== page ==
However, I knew that if I came any closer I would not endure all the beauty.
Carne by Evelyn Bencicova
Evelyn Bencicova is a young photographer from Slovakia whose work is best described as an encounter…..
This is a meeting with polished lush texture, iridescent skin, pearly eyes, stark theatrical moments suggestive of death, birth, and even the supernatural. A cast of mist seems ever present, and one comes face to face with the fantastic mythologies of science, medicine, and religion.
Organic Still Life
While Evelyn’s images are of course visually sumptuous (whether they evoke pleasure or repulsion), the artist’s purposeful use of esoteric motifs is central to her practice. These are stories told to ignite one’s imagination; each picture containing complex, mutable imagery that can be interpreted a variety of ways.
For example, the work Ecce Homo for many is evocative of war photography of memories the Holocaust of WW II.
However, while the artist acknowledges this is a common interpretation, she also intends the work to point to a larger and contemporary problem of dehumanization, as an expression of the tragedy of genocide, wartime trauma and more. The mundane and grotesque come to together to illicit feelings of loss and terror. For my part, these morbid pallid images send chills through my heart, and evoke a sense of horror at humankind’s cruelty to those they consider their enemy or somehow lesser, a tragedy repeated over and over.
This confrontational approach forces the viewer to contemplate the plight of others, rather than turning away.
As well, images of Catholicism are resplendently handled, within theatrical scenery, populated by otherworldly creatures, emblematic of the mystic vocabulary of stories of the passion and Mary.
RB: I see in many of the photos particularly ICON a reflection of northern Mary imagery, as one sees in altarpieces, the lactating Virgin etc. The themes of fertility, womanhood, and bodily processes seem important. Is the case? If so, why are these devices so central to your work?
EB: I am engaged in presenting and rethinking the idea of female beauty, questioning and challenging such beauty and gendered standards. In my work, you will see parallels between historic and contemporary ideals through the placement of religious imagery next to contemporary fashion concepts.
RB: And so, it makes sense that the pictorial language of Catholicism and the cult of Mary is a perfect way to bring about this dialogue.
EB: The Catholic aesthetic influenced me from my very early childhood. I spent hours in the Roman Catholic Church observing art such as paintings and statues. This began with childish boredom and quickly grew into an absolute fascination. I still remember one corner, with an altar dedicated to Virgin Mary. It was full of silver stars and had a fence covered with fake flowers. It was possible to view her statue only behind the glass and from the distance.
RB: This strengthened its allure I imagine, this kind of reliquary framework, adding to the mystery.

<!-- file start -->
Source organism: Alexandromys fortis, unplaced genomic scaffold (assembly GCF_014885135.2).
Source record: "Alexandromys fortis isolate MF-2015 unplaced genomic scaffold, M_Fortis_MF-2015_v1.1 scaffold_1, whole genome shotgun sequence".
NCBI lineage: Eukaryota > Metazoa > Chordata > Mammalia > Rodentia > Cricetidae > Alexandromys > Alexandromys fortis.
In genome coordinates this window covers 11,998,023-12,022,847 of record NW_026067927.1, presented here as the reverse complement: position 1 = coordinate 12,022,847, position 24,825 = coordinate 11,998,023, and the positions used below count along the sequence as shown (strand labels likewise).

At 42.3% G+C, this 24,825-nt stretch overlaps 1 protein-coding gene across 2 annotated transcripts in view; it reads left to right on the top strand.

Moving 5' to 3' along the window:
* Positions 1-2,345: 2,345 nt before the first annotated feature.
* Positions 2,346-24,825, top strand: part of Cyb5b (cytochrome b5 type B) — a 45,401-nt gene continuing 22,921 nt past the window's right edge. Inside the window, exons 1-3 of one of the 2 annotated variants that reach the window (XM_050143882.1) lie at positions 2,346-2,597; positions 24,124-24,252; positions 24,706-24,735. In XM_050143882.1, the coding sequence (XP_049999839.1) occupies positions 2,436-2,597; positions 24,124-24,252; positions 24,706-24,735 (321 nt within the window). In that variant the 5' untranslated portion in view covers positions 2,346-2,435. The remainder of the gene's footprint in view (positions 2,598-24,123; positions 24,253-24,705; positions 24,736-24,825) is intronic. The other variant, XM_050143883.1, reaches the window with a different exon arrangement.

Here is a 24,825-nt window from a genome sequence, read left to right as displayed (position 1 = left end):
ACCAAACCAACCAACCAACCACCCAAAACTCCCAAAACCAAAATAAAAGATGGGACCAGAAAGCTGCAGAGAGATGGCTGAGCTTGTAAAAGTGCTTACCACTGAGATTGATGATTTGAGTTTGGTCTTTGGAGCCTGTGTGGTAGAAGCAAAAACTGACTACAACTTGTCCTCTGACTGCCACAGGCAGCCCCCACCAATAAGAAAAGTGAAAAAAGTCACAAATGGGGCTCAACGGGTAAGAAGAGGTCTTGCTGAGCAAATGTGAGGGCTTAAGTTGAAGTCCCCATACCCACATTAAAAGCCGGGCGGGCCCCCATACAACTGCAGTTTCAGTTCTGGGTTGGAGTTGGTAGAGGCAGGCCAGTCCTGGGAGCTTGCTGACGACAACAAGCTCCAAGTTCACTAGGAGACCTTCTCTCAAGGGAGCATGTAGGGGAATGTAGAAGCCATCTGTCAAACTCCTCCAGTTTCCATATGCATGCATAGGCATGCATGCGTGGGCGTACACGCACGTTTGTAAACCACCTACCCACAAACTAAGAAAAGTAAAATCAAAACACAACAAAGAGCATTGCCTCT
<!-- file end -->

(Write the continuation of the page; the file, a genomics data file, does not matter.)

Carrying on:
EB: I knew that if I came any closer I would not endure all the beauty. I have not been there for ages and I will never go there again in order to preserve such a beautifully childish vision, so far from reality. Nevertheless, this experience still represents for me all the purity of a sacred object, obviously quite idealized but also incredibly potent.
RB: Can you describe the genesis of CLOSE, and how it brought you to work with regular people, rather than models? Much of the work physically expresses emotional relationships; I am particularly interested in the picture of the women with their hair woven together, an ode to the ties of motherhood perhaps.
EB: Close is one of my first photographic projects, and focuses on human relationships, as completely communicated through body language, gesture, and touch. These images are meant to depict ideas of compassion, support, sacrifice etc. To achieve naturalness I used non-models, who could react naturally to situations and communicated these phenomena –e.g. physical communication in a believable way. My role was to stage the studio, and allow the interaction to play out with all the incumbent emotions, confusion and imperfections.
RB: Please tell me more about the work L.O.V.E.? Many find the image quite shocking, first because it seems gruesome perhaps, but also because it refers to life cycles, and womanly bodily processes, and there is no sublimation of such things here.
EB: L.O.V.E. consists of two simple images showing heart-shapes, e.g. the woman’s pelvis, and the heart. The images are intended to be visually powerful and as such trespass the border between appealing and disgusting.
RB: You have told me that the work is meant to be open to interpretation, and it is for the viewer rather than the artist to create or decide upon the work’s meaning.
EB: Yes, it is an open work, I have found that people look at the same picture and see very different things or ideas. Some might interpret the images as symbolic of life, whereas others describe the images as reminiscent of death, birth, miscarriage etc. In the end, they always see themselves.
RB: Certain colors reign in your work: white, red, black, and many of the photos of a gray frost?
Asymptote by Evelyn Bencicova and Adam Csoka Keller
EB: I use colors mostly to drive attention a certain focal point or subject. Tonality and lighting sound like technical terms, however these choices really influences visual and emotional reception.
While gray tones are definitely part of my artistic aesthetic, the red color in Asymptote is a clear reference to socialism as many other details in this project.